A Mile-by-Mile Look at the New York City Marathon

jeff gaudette
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With just over 45,000 finishers each year, the New York City Marathon is the largest marathon in the world. It's also one of the most difficult courses of the Major Marathons. With deceptively hilly bridges, a tough finish through Central Park, and screaming crowds that can make your adrenaline surge at the most inopportune times, the course can bring even the most elite runners to their knees.

For these reasons, running the New York City Marathon requires a precise and meticulous race strategy that blends patience and cautious aggression that will allow you to keep the legs strong for the final hills and the glycogen in your system to prevent hitting the wall.

Let's break down each section of the New York City Marathon course and show exactly how you should approach each mile for an optimal finishing time.

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The First 2 Miles: Stay Patient

When the gun goes off, you'll feel a surge of adrenaline and immediately be swarmed by thousands of runners. Your natural inclination will be to get out fast and establish your position.

The problem with this is that the first mile is deceptively uphill. Unfortunately, for those runners that don't read this guide, it means running even a little faster or at goal race pace is going to take more of a toll on your body than you realize or even feel. Therefore, it's absolutely critical you focus on your early pace and don't let yourself start too fast.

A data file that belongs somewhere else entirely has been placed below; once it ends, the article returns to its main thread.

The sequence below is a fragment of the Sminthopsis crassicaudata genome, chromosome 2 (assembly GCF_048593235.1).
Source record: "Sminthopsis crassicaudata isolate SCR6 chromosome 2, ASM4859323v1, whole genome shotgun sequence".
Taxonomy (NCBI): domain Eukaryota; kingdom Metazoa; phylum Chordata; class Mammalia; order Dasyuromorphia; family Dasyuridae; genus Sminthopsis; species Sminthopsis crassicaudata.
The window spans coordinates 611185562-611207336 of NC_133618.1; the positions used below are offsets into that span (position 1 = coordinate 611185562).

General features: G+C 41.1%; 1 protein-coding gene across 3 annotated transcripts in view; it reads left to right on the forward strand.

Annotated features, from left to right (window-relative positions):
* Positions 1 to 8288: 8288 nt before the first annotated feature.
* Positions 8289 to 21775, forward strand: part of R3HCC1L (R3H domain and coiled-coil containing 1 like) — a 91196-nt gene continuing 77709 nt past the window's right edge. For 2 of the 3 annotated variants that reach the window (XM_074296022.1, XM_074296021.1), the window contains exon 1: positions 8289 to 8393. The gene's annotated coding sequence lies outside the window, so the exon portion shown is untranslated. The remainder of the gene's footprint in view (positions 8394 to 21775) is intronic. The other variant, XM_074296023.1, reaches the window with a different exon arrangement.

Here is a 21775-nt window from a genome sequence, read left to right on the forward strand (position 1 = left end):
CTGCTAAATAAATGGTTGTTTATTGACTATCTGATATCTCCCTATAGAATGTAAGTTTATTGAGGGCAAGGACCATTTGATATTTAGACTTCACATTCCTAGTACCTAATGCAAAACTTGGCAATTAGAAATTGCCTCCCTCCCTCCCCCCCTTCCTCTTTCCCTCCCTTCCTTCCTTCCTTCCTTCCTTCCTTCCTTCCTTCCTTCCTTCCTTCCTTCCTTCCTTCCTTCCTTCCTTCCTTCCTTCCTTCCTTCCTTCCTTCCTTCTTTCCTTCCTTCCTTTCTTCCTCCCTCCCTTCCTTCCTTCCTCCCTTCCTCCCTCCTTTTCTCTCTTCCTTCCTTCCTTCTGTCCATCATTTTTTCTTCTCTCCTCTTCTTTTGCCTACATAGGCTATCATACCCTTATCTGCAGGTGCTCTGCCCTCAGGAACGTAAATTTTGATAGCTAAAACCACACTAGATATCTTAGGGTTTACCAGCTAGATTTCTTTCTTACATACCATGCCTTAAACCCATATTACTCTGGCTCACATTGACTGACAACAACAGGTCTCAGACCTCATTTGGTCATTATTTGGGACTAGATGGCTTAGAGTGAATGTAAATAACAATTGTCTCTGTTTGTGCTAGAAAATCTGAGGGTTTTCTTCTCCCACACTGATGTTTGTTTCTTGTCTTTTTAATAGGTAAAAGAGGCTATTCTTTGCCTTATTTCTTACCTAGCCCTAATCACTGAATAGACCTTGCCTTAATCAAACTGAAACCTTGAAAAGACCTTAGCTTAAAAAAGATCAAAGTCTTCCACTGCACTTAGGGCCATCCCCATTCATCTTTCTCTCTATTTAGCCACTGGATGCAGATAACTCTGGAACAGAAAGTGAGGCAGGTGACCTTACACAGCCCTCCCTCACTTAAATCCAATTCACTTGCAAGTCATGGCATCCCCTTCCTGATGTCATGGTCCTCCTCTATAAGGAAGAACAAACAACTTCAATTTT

Because getting around other runners will be difficult, and the first .8 miles are uphill, the first mile should be about 45 to 60 seconds slow. As you crest the bridge, the course starts going downhill. Avoid the temptation to surge around other runners and to let your pace get too fast. Surging past slower runners and getting uncomfortable in the tight crowds is an easy way to ruin your race. All the surges and stopping and starting requires a lot of energy. Energy equals fuel, so the more energy and fuel you burn up during the first few miles, the less you'll have over the last 10K. Take a deep breath and focus on relaxing.

Try to stay right on goal marathon effort for the second mile. Because of the downhill, marathon pace effort will be about 10 to 15 seconds faster than goal pace.

Every few seconds faster than goal race pace in the first mile will cost you minutes in Central Park. You should plan on being about 30 to 45 seconds slower than goal finishing pace at 2 miles.

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